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Business Unplugged™
This blog features Carol Roth's tough love on business and entrepreneurship, as well as insights from Carol's community of contributors.

How to Find Your Market

Written By: Rich Gallagher | No Comments

Bullseyeby Rich Gallagher and Sarah Thompson

In November, I (Rich) wrote a blog about what I feel is the most ignored – and most critical – advice in starting a small business: work backwards from the market, not forward from your crazy idea. Which naturally led to several people asking me HOW to do this.

Enter Sarah Thompson, one of Michael Port’s Book Yourself Solid coaches and a crack business consultant in her own right. She contacted me and offered to break this problem down into a formula that anyone envisioning a new business can put to work. Here are her four principles:

What have they paid for? Sarah calls this “shooting the lock off their wallet” – what have people actually spent money for? I make no bones about how my own business started, for example – I asked myself what every company I’ve ever worked for hired freelancers for, and the answer was writing, training and janitorial services. I picked the first two of these and have done great ever since. On a larger scale, how did Amazon.com get to be Amazon.com? Jeff Bezos noticed that everyone already paid for books and other goods, saw the nascent growth of the Internet, and put two and two together.

What can you improve on? Sarah points out that Apple did not invent the cell phone, any more than Al Gore invented the Internet – but they certainly refined that idea enough to dominate the market with the iPhone 6. And does anyone remember searching the Internet with Altavista? Google was far from the first search engine, but its PageRank algorithm broke open an existing market for them.

What works? Why do so many nascent businesses fail? Because they have stupid ideas? More often, it is because they didn’t test the market first with their product or service. Take your own local restaurants: how many of them serve uninspiring dishes you would never serve in your own home? And why did they invest in all the infrastructure and labor you need to start a restaurant without making sure the food was awesome? There are multiple ways to test the market in this example, one easy way is to invite people to taste test your dishes before finalizing the menu. Test your market by trying out your product or service on potential customers before you “go all in.”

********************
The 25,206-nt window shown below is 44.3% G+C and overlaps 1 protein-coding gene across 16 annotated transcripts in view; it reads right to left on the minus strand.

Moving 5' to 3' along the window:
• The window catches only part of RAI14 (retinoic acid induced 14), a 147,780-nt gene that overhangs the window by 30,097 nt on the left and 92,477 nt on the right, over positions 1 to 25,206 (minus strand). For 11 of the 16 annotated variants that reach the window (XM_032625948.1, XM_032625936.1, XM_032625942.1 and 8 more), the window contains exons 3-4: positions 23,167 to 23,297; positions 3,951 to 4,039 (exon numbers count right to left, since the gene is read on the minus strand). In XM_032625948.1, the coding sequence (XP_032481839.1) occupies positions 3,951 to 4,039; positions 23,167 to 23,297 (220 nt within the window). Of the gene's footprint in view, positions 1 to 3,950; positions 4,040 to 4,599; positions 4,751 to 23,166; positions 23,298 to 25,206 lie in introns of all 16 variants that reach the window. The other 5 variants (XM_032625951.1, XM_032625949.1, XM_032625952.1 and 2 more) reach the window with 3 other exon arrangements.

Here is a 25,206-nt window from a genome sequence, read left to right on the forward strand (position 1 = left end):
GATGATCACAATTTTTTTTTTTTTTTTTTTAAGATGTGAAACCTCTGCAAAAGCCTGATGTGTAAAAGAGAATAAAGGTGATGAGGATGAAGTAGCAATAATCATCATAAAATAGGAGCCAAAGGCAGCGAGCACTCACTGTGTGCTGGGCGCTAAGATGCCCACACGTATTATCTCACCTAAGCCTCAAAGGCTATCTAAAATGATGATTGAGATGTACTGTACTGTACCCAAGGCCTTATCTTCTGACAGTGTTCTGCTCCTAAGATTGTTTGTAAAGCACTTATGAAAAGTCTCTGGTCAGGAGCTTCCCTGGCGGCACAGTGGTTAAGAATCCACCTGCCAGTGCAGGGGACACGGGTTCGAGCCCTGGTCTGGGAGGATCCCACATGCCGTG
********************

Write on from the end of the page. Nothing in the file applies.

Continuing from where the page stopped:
What problem can I solve? This is perhaps the most subtle – and most dangerous – question a prospective business can ask. Why? Because every business, no matter how nutty the idea, somehow convinces itself it is solving a problem for customers.

Sarah suggests imagining that you are your prospect sitting in front of a computer and “Googling” (“Altavistaing” just doesn’t sound right) looking for a solution to a problem. And if you can’t figure this out, you need to start asking your prospects (or current customers) more questions.  Start with something simple like “how did you find me and why were you looking.” They are looking for your product or service to fill an urgent need, and your job is to figure out what that urgent need is, the driver that causes them to seek you out. When you fill a real, defined need – whether it is business process optimization or mowing someone’s lawn – you are several steps ahead of the game.

You will ultimately live or die on your ability to think like a customer instead of a business owner.

Let’s say, for example, that you want to work one-on-one with people and counsel them. Hang out a shingle as “success consultant” and you may successfully starve. Become a financial consultant for small businesses or a psychotherapist, however, and you are much more likely to have customers seek you out. Become really good at these things, and your success is practically guaranteed.

The common denominator between all of these points? Who is talking to whom. Most crazy business ideas try to tell people what they need. Markets, on the other hand, tell you what they need. Ask questions, listen to what they are telling you, and you have a much better chance of success.

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Sarah ThompsonSarah Thompson has over 15 glorious years of experience in all sorts of intimidating, corporatey-sounding things such as financial modeling, corporate finance and insurance, operations and human resource management of small and medium sized businesses. Ultimately, all of that together has made her quite an expert in the field of “what-the-heck-you-should-be-doing-to-grow-your-business.” You can find Sarah at www.moremoneymentoring.com.

Article written by
Rich Gallagher is a former customer service executive and practicing therapist who heads the Point of Contact Group. His books include two #1 customer service bestsellers, “What to Say to a Porcupine” and ”The Customer Service Survival Kit: What to Say to Defuse Your Worst Customer Situations,” both released by AMACOM. He has taught over 30,000 people what to say in their worst customer and workplace situations.